Windrush 1948: Coming Home
“London, is the place for me
London, this lovely city
You can go to France or America,
India, Asia or Australia
But you must come back, to London city.”
(Calypso: Sung by Lord Kitchener)
A leap into the unknown,
hundreds of men, women, families
loyal subjects of the Queen of England
wait patiently for their boarding cards
passports to a new land, a new life –
sunny determination in their veins
spirit of slave rebellion dancing in their hearts
centuries of cutting cane without shade
pulls their backs tall,
enslavement courses their DNA
fires the desire for a better life:
Britain won the war
her Queen, stole Caribbean hearts.
Leaving the hot sun of home
waving goodbye to warm seas
bearing bruises of the Atlantic slave trade
borrowed names: Williams, Beckfords, Campbells,
from Trinidad, Jamaica, Bardados,
waiting on the gangplank of British warships
on request of the British government
many with a one way ticket to England
a one way ticket to cities with strange names,
Liverpool, Bristol, Manchester, a one-way ticket…
‘….tickets please’ ‘Tickets please!’
shouts the bus conductor
in a broad Bajan accent, with a broader smile,
he was ‘home’ a new land, a new life.
My grandfather, Wilfred N. Walker, came to England from Jamaica on the Reina Del Pacifico in 1955. My grandfather’s brother Lester, is the handsome man in the black and white photograph, alongside his wife, Julia, who was known in the family as ‘Cookie’. The rest of his family, his wife Maud (my grandmother) and the children Colin, Aston, Valrie and my mother Dorcas, came to England on the Reina Del Mar, docking in Liverpool in 1956.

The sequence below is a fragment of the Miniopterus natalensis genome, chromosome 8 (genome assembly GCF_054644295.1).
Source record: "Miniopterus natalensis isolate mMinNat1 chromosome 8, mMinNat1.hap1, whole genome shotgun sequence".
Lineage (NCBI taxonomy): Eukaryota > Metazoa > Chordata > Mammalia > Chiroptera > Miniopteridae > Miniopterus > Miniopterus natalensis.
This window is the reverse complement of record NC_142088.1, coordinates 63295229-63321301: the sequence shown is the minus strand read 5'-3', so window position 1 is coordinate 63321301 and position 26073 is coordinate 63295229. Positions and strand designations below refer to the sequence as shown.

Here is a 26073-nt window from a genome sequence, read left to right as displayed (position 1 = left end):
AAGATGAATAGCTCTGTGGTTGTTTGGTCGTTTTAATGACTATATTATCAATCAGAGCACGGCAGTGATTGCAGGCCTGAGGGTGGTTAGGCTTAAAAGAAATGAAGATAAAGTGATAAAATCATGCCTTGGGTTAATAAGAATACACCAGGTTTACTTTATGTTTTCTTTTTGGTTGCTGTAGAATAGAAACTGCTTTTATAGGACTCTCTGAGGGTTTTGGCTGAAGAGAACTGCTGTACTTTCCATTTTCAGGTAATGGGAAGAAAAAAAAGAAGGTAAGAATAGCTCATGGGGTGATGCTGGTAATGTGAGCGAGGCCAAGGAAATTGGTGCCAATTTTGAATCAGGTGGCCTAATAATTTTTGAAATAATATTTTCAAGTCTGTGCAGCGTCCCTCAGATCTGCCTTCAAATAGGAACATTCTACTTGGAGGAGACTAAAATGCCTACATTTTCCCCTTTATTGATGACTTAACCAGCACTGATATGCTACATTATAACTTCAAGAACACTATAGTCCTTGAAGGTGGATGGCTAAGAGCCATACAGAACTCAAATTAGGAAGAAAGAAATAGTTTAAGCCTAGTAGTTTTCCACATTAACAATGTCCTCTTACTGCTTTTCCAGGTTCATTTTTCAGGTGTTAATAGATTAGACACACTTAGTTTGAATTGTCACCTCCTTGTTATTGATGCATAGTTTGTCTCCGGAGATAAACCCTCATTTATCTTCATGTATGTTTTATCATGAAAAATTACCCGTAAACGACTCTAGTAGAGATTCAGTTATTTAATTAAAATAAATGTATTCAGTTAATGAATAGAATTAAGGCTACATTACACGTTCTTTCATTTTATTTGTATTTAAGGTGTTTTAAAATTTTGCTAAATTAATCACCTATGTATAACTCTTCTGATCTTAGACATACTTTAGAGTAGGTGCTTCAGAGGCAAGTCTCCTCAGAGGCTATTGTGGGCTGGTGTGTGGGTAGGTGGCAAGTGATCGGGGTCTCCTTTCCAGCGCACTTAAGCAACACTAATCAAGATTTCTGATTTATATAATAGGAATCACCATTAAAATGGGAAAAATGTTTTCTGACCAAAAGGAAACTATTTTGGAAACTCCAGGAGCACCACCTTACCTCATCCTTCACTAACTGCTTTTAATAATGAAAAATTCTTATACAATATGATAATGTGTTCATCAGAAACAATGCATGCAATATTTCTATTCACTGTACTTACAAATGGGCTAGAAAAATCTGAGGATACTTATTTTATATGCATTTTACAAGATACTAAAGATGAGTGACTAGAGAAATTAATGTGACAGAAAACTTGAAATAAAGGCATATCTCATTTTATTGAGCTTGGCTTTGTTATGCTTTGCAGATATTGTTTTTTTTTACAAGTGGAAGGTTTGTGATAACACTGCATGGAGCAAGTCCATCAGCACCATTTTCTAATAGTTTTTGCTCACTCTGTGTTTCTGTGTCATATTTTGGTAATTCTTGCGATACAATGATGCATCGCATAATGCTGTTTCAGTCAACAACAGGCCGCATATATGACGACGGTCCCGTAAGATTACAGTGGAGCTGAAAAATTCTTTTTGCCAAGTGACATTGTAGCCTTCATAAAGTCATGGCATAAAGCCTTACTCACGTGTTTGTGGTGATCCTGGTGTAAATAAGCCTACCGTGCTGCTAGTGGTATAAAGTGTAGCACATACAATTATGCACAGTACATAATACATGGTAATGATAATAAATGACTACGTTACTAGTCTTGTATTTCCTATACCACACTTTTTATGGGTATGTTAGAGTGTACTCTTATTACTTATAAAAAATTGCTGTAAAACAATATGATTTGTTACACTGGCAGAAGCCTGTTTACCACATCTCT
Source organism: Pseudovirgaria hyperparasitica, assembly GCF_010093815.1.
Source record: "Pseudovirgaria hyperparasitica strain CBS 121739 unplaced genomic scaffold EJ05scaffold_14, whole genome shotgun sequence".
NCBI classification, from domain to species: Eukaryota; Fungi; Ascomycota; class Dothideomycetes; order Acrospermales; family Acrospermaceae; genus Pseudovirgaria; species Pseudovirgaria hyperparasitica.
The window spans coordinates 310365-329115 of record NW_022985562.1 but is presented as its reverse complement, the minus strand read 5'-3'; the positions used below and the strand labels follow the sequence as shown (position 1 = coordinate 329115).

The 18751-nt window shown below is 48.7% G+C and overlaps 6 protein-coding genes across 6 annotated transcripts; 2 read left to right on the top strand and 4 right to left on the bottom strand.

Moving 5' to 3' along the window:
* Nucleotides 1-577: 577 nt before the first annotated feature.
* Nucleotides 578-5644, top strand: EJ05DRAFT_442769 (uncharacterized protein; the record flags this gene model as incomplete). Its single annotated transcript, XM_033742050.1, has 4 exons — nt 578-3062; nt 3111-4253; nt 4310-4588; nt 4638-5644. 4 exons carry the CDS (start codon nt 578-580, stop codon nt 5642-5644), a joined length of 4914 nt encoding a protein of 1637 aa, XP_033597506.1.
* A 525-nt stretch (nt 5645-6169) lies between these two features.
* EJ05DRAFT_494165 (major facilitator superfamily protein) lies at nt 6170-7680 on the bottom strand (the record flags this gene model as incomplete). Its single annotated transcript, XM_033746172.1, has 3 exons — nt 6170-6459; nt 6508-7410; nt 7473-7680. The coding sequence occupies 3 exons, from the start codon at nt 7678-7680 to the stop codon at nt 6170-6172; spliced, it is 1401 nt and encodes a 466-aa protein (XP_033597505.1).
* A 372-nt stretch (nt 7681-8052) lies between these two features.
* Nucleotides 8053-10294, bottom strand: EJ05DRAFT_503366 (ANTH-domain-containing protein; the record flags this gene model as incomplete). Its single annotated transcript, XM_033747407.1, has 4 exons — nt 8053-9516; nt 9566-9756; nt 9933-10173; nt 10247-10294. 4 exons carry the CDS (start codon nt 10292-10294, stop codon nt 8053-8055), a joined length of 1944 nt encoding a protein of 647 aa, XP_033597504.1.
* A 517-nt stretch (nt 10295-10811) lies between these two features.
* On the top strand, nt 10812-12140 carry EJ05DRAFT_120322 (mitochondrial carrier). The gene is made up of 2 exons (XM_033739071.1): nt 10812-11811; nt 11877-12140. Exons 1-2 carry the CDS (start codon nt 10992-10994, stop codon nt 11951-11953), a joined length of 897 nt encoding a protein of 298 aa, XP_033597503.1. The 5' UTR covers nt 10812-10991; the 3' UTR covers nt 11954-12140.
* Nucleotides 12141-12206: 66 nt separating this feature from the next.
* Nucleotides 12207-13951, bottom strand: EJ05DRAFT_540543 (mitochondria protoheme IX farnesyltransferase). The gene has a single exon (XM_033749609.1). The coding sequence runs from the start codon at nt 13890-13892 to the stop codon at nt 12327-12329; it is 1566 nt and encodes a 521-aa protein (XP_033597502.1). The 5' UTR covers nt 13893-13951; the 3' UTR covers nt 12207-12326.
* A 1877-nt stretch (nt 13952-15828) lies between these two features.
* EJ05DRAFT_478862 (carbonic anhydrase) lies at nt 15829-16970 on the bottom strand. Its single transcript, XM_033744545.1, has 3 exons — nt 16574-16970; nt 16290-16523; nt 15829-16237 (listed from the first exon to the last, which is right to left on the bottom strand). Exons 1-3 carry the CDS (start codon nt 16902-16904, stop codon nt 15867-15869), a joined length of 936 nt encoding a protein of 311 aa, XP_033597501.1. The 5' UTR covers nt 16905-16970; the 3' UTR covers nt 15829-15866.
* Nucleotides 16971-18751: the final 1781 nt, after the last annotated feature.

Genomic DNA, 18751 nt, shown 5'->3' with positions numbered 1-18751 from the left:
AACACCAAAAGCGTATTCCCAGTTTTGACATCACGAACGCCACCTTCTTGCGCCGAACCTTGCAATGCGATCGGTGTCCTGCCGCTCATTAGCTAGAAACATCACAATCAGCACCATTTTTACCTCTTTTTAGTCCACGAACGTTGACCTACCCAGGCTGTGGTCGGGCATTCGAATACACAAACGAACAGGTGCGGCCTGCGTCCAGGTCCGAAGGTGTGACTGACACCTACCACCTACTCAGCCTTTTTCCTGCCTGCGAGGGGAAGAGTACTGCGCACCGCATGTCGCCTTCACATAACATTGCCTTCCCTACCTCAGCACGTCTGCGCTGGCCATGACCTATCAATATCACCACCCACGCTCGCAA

Whenever I read this poem, it always stimulates a reaction; I have seen people cry, and many of a certain age, like to join in with the song which I try to sing acappella, but sometimes emotion gets the better of me. At my last reading, at Hampton Hill Theatre, Noel Coward Suite, one woman approached me afterwards and said that she was there to see the ship arriving. A young 87, with bright green nail varnish and dyed red hair, she said that the signs outside of houses, saying ‘No Irish, no dogs, no blacks’, were not racist, but a symptom of the desperate housing situation in bombed post-war Britain.
I read this poem to remember my grandfather, who died in 2012, after receiving a telegram from the Queen for his 100th birthday. I read this poem to assert that I’m British, born and bred in Birmingham, and this is my home country, although I am often asked where am I from. I read this poem out of pride for the many positive contributions and efforts, my ancestors, and people like them have put energy into crafting, building, railway-ing, nursing, musician-ing, and generally seasoning this country to make it one of the most amazing, dynamic and forgiving places to live – in spite of the difficulties many of us still face. I see all of this as cause for celebration.
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© Suzy Rowland Rigg